Big data helps assess seizure burden, improve outcomes in pediatric epilepsy patients

Philadelphia, June 3, 2021 – Researchers at the Children’s Hospital of Philadelphia (CHOP) have demonstrated how to use standardized reporting of clinical data for seizures caused by a variety of neurological disorders, providing basic information that can help determine which methods are best work to keep attacks under control. The findings are published today in the journal Epilepsy.

To make improvements in epilepsy care, clinicians need a reliable and efficient method to measure outcomes. Although Electronic Medical Records (EMR) are increasingly being used for research and quality improvement, important epilepsy outcome measures, such as seizure frequency or quality of life, have not been documented in a standardized manner that allows researchers to process large-scale data on the subject. .

To help standardize how clinical data is captured for epilepsy visits, the CHOP team began using common data elements (CDEs) to ensure that relevant data is captured in a comparable manner in studies and clinical visits. In this study, the researchers assessed the outcomes of using CDEs in the routine care of pediatric epilepsy over a 12-month period.

“For those of us treating pediatric epilepsy patients, we are constantly trying to assess how we are doing and how we can improve outcomes for our patients,” says Mark P. Fitzgerald, MD, PhD, a pediatric neurologist in the Department of Neurology at CHOP and first author of the study. “This study provides us with fundamental data that will serve as a foundation for how we treat our patients and how we can achieve the best possible patient-centered outcomes.”

The researchers looked at nearly 1,700 visits from more than 1,000 individual patients with childhood epilepsy. The survey spanned about a year, with visits made by 32 different providers in the CHOP network. Overall, 43% of patients had at least one seizure per month, 17% had at least one seizure every day, and 18% of patients were seizure-free for at least one year. The most common epilepsy syndromes were childhood epilepsy, Lennox-Gastaut syndrome, and Dravet syndrome. The researchers were able to quantify absolute seizure burden, changes in seizure burden over time and differences between syndromes.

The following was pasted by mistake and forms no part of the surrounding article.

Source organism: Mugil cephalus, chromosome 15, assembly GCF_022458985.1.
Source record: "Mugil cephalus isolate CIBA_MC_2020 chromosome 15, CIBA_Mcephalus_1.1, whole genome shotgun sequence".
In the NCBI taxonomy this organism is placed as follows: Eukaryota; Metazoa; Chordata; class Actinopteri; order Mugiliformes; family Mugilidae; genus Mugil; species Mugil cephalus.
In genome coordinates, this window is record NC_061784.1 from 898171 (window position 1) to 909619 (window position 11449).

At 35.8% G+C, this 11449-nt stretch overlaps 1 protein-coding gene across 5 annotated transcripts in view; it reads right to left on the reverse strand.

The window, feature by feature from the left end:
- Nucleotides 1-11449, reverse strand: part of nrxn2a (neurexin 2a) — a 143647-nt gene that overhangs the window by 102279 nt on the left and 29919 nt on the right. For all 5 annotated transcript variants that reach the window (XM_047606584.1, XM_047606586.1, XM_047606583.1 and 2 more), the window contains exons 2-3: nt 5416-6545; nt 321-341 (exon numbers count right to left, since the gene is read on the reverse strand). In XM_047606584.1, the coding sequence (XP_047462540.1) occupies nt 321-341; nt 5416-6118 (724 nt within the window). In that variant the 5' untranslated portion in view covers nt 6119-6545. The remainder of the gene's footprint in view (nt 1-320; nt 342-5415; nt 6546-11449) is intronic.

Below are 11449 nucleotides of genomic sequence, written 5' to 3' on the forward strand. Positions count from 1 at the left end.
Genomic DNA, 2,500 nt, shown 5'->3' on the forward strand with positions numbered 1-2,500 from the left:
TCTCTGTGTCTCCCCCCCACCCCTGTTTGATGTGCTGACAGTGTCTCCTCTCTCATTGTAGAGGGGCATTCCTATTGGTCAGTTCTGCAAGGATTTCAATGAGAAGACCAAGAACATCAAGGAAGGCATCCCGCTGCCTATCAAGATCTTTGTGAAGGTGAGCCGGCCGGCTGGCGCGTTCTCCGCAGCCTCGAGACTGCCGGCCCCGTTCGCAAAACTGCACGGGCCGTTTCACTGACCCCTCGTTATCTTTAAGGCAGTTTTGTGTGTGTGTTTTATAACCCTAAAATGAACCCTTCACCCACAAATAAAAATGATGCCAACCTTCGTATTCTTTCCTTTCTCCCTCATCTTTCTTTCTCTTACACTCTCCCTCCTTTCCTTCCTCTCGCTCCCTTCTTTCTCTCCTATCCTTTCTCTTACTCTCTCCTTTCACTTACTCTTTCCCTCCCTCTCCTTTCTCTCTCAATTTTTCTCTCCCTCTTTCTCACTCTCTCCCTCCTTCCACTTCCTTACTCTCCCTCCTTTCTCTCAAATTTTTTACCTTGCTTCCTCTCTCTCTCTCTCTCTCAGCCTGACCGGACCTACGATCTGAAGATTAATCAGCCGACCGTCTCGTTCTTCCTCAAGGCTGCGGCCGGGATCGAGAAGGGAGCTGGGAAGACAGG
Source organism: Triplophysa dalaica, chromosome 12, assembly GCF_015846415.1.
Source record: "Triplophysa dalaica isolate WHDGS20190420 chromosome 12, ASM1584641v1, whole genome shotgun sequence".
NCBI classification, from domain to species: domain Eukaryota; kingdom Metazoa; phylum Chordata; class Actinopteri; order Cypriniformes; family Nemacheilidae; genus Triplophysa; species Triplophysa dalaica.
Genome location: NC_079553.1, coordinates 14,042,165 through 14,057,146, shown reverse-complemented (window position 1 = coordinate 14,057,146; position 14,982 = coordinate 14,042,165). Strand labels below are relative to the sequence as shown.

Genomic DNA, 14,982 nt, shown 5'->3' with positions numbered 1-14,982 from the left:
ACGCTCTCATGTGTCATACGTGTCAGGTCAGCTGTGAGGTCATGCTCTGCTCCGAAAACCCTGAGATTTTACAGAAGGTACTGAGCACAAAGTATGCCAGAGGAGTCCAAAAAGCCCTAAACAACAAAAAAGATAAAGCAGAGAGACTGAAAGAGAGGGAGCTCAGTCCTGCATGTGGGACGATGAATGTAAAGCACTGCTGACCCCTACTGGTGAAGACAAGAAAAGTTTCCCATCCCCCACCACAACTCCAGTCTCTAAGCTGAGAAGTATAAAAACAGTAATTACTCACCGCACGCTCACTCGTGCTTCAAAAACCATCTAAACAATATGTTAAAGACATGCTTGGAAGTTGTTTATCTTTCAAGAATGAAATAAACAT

In addition, because this study was conducted when the COVID-19 pandemic began, the researchers assessed the use of telemedicine to capture this information. They found that patients had similar seizure rates whether assessed in person or through telemedicine. The study also found that patients who identified as Hispanic or Latino, particularly from areas of lower median household income, were more likely to have persistent seizures that worsened over time.

“Currently, CHOP is the only neurology program that generates this level of patient information from ongoing care rather than just research studies,” said senior author Ingo Helbig, MD, attending physician and director of the Epilepsy Neurogenetics Initiative (ENGIN) Genomics and Data Science Core at CHOP. “This study represents a major paradigm shift in the way we assess and provide care to our pediatric neurologic patients.”


This study was supported by The Hartwell Foundation through an Individual Biomedical Research Award, the National Institute for Neurological Disorders and Stroke (K02 NS112600), including support through the Center Without Walls on ion channel function in epilepsy (“Channelopathy-associated Research Center”, U54 NS108874), the Eunice Kennedy Shriver National Institute of Child Health and Human Development through the Intellectual and Developmental Disabilities Research Center (IDDRC) at CHOP and the University of Pennsylvania (U54 HD086984), and through intramural funds from the Children’s Hospital of Philadelphia through the Epilepsy NeuroGenetics Initiative. This study was also supported by the National Center for Advancing Translational Sciences of the National Institutes of Health under Award Number UL1TR001878, the German Research Foundation (DFG; HE5415/3-1, HE5415/5-1 and HE5415/6-1) and the DFG/FNR INTER Research Unit FOR2715 (He5415/7-1). This project was further supported in part by the Institute for Translational Medicine and Therapeutics’ (ITMAT) Transdisciplinary Program in Translational Medicine and Therapeutics at the University of Pennsylvania Perelman School of Medicine, and the International League Against Epilepsy (ILAE).

Fitzgerald et al, “Assessing Seizure Burden in Pediatric Epilepsy Using an Electronic Health Record Based Tool Through a Common Data Element Approach.” Epilepsy, online June 2, 2021. DOI: 10.1111/epi.16934.

About the Children’s Hospital of Philadelphia: The Children’s Hospital of Philadelphia was founded in 1855 as the country’s first children’s hospital. Through its longstanding commitment to providing exceptional patient care, educating new generations of pediatric healthcare professionals, and pioneering major research initiatives, Children’s Hospital has fostered many discoveries that have benefited children worldwide. The pediatric research program is one of the largest in the country. In addition, its unique family-centered care and public service programs have recognized the 595-bed hospital as a leading advocate for children and adolescents. For more information, visit

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